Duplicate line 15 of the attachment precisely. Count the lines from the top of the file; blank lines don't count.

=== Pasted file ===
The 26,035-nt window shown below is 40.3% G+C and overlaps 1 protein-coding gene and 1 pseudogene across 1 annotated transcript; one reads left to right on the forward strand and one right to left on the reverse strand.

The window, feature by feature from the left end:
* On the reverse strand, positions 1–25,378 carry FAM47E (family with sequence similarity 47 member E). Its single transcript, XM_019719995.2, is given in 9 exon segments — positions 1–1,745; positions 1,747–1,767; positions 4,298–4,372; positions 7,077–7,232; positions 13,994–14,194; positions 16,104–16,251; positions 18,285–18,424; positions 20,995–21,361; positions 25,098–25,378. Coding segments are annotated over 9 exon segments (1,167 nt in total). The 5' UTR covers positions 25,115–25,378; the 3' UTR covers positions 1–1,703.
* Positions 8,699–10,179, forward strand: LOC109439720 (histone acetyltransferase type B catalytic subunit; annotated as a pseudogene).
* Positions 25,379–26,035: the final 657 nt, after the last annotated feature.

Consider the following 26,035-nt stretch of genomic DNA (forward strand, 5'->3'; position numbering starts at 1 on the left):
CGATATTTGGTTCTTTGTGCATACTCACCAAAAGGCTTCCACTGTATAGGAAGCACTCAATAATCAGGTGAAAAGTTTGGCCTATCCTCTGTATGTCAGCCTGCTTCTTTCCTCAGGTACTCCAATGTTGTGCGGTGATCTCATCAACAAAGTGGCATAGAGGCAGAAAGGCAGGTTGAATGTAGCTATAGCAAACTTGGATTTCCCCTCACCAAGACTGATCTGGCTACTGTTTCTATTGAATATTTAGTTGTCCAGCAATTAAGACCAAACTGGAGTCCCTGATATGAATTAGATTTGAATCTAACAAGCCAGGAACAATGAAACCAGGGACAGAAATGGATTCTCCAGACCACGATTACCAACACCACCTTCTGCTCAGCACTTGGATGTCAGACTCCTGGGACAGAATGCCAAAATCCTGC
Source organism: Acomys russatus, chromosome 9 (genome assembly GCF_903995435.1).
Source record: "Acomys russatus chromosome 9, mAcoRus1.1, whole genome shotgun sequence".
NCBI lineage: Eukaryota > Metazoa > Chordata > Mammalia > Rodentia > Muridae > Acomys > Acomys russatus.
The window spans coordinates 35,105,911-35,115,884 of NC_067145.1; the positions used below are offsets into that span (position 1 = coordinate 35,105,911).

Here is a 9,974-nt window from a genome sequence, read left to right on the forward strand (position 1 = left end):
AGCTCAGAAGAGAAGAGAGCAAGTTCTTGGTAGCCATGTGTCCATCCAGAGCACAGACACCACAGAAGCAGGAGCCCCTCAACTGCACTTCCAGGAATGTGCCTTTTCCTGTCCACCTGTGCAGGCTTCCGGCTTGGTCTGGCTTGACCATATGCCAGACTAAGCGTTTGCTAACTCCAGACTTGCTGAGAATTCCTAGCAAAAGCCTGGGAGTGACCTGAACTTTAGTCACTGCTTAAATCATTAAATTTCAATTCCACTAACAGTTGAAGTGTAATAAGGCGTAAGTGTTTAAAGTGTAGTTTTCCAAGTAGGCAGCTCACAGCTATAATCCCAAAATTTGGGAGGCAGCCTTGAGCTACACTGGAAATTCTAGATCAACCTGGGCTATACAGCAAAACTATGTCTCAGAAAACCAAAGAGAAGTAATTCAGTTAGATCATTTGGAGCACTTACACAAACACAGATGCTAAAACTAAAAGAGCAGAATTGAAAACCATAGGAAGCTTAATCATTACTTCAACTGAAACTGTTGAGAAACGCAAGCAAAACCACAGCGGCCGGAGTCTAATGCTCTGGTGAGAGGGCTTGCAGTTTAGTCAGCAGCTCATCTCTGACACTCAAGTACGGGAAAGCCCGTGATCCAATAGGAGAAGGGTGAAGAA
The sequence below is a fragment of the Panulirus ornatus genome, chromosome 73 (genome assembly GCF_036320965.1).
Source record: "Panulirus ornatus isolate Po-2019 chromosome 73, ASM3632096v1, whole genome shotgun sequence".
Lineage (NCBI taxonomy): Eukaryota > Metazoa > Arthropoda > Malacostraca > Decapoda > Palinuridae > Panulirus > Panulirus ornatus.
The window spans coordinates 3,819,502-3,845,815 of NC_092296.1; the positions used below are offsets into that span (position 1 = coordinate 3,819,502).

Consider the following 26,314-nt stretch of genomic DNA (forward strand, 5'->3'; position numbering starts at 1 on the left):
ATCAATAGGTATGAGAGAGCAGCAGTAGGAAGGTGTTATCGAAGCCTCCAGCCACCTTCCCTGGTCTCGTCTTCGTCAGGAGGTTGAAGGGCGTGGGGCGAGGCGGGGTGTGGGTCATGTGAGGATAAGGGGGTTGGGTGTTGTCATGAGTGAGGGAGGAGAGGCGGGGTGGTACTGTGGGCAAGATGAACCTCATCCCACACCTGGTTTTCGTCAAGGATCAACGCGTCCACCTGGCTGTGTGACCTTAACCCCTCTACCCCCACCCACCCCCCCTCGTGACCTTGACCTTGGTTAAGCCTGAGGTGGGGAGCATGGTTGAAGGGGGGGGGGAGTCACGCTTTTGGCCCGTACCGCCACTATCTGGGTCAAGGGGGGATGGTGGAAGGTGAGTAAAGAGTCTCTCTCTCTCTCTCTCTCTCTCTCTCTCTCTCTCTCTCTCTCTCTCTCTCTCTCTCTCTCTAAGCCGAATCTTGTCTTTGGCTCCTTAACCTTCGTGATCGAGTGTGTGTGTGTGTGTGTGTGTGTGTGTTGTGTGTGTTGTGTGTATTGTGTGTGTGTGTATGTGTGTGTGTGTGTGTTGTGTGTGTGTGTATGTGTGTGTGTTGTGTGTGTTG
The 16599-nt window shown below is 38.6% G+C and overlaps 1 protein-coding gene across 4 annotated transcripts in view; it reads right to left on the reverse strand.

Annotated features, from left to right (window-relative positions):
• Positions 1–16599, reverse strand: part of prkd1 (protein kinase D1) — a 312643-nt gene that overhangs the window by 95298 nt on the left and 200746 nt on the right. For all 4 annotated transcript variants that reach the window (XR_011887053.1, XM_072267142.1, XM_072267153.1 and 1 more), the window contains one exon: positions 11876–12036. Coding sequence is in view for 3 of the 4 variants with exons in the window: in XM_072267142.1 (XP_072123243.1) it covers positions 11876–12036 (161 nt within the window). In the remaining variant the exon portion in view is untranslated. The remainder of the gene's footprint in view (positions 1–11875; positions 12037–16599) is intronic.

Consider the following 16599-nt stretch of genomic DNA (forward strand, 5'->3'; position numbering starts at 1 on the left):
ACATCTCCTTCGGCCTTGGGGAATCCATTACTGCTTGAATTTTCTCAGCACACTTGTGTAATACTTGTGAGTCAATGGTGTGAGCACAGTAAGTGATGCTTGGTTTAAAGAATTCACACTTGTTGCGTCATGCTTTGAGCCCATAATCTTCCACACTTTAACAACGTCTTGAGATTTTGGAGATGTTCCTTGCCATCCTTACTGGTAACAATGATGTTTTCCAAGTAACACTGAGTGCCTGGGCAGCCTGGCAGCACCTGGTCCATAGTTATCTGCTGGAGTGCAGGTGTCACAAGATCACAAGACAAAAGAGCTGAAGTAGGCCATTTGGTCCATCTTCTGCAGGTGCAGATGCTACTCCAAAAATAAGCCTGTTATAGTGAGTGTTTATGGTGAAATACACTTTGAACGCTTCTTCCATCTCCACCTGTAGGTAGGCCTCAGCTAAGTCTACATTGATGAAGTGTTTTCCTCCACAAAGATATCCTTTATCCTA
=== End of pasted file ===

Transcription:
Source record: "Panulirus ornatus isolate Po-2019 chromosome 73, ASM3632096v1, whole genome shotgun sequence".